The word ''mini'' never passes their lips. Yet many a designer is indulging in length-cropping sprees the likes of which have not been seen since Mary Quant and Andre Courreges made history in the 1960s.
What to call the new swinging shorts that seem to be part skating skirt, part culotte? How to define the cross-breedings of dirndl and ballet skirt? They are not, in fact, latter-day versions of the little-girl clothes worn 15 years ago when fashion turned women into children with small bodies, long legs, and large heads (via bombe hairdos and Breton hats).
Geoffrey Beene's skinny shift with its hip wrap has echoes of the 1920s flapper. But the short and narrow skirt now favored by France's Yves Saint Laurent and by America's James Galanos has no real precedent. Both designers see it as companionable with a broad-shouldered hip-length jacket or as an underskirt for a tunic top. When the slim, abbreviated skirt is slit, wrapped, or tulip-shaped, it often comes with a matching pair of little shorts. At Galanos, the shorts are apt to be of the best printed silk from Abraham, the prestigious Swiss firm. These are not elegant play clothes. Luxurious street wear, afternoon and early evening dress - those are the designers' intentions.
Neither are the short little chemise dress with a ruffle at the hem nor the bubble-shaped dress sportswear styles. Worn with dark stockings, these styles are citified looks.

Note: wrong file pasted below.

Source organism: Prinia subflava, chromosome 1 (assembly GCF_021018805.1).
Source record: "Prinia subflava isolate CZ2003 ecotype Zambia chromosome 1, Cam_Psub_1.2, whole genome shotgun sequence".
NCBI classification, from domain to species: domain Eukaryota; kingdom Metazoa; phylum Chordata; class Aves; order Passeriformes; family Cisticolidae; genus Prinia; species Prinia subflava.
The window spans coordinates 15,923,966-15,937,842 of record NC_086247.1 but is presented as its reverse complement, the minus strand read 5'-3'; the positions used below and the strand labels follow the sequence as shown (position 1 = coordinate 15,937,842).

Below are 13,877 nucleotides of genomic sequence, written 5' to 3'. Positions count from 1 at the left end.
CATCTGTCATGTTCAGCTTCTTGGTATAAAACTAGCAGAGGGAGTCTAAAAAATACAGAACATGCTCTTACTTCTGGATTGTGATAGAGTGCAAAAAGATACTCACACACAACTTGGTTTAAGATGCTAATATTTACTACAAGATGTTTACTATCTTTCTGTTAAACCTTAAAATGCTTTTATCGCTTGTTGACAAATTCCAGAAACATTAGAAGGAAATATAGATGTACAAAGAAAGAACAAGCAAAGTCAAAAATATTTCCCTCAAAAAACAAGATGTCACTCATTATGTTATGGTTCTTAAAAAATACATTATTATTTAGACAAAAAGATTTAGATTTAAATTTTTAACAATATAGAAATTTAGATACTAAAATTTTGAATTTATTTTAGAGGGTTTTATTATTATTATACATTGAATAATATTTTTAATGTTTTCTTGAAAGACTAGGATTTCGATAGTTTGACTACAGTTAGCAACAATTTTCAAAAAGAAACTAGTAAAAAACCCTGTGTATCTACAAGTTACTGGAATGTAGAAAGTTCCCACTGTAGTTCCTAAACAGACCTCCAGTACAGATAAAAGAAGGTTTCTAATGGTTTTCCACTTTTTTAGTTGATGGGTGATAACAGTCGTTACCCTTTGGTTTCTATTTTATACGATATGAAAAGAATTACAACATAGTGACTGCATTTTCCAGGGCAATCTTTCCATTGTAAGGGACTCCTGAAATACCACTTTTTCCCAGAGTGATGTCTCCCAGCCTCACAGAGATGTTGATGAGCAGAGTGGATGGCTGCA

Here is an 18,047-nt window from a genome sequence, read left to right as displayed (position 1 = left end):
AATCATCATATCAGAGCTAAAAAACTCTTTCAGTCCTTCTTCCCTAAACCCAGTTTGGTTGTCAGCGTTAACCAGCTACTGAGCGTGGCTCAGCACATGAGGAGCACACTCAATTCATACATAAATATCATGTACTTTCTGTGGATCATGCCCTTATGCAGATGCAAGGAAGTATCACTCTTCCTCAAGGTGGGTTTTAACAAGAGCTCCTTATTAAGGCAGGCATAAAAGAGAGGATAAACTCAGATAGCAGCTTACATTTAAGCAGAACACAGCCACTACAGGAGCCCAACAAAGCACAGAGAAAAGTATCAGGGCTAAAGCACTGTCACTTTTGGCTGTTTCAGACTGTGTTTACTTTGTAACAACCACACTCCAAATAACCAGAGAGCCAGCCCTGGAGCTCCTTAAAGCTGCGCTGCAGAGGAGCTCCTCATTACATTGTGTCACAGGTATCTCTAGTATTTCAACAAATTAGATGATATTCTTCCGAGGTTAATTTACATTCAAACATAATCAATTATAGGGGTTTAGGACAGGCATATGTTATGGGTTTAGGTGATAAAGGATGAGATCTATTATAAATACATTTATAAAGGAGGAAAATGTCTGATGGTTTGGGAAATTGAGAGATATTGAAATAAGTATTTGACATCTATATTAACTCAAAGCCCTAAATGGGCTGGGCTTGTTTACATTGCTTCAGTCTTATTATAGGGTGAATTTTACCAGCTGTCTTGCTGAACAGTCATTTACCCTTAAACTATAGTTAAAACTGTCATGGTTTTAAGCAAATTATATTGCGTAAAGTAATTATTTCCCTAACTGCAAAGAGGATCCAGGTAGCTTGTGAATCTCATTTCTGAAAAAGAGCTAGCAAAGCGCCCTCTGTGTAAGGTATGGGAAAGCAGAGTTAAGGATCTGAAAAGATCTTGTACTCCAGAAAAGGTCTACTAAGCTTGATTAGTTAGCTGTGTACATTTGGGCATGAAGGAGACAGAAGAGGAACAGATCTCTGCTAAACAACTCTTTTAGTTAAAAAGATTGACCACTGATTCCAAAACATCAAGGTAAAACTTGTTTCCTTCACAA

A considerable time would have to pass before that much knee and leg, not to mention thigh, is exposed by the great majority of women. Meanwhile, short shorts and flared skirts, bloomers, pleated culottes that end above the knee, and all the other varieties of brief new separates pieces are top fashion candidates for a spring-summer wardrobe.
For the rest, shorter skirts that show at least a bit of knee make sense in warm weather. Just-below-the-knee length is, in any case, likely to look dowdy this year. Either shorter, or a lot longer - depending on the person's height and weight - has more dash.
A lot longer (mid-calf or above-ankle) has also been universally endorsed as a second top choice in lengths. It has become the thing among designers to hedge their bets by proclaiming that ''hemlines don't matter.'' Yet while showing short, medium, and long, many concentrated on one particular length: Ralph Lauren, above-the-ankle; Calvin Klein, more often mid-calf than short or medium. Perry Ellis came out categorically for a below-calf, straight, narrow skirt for spring.
But for his summer collection, Ellis reversed himself by presenting scores of ultrashort clothes as if he were saying, ''This just shows you: length doesn't mean a thing.''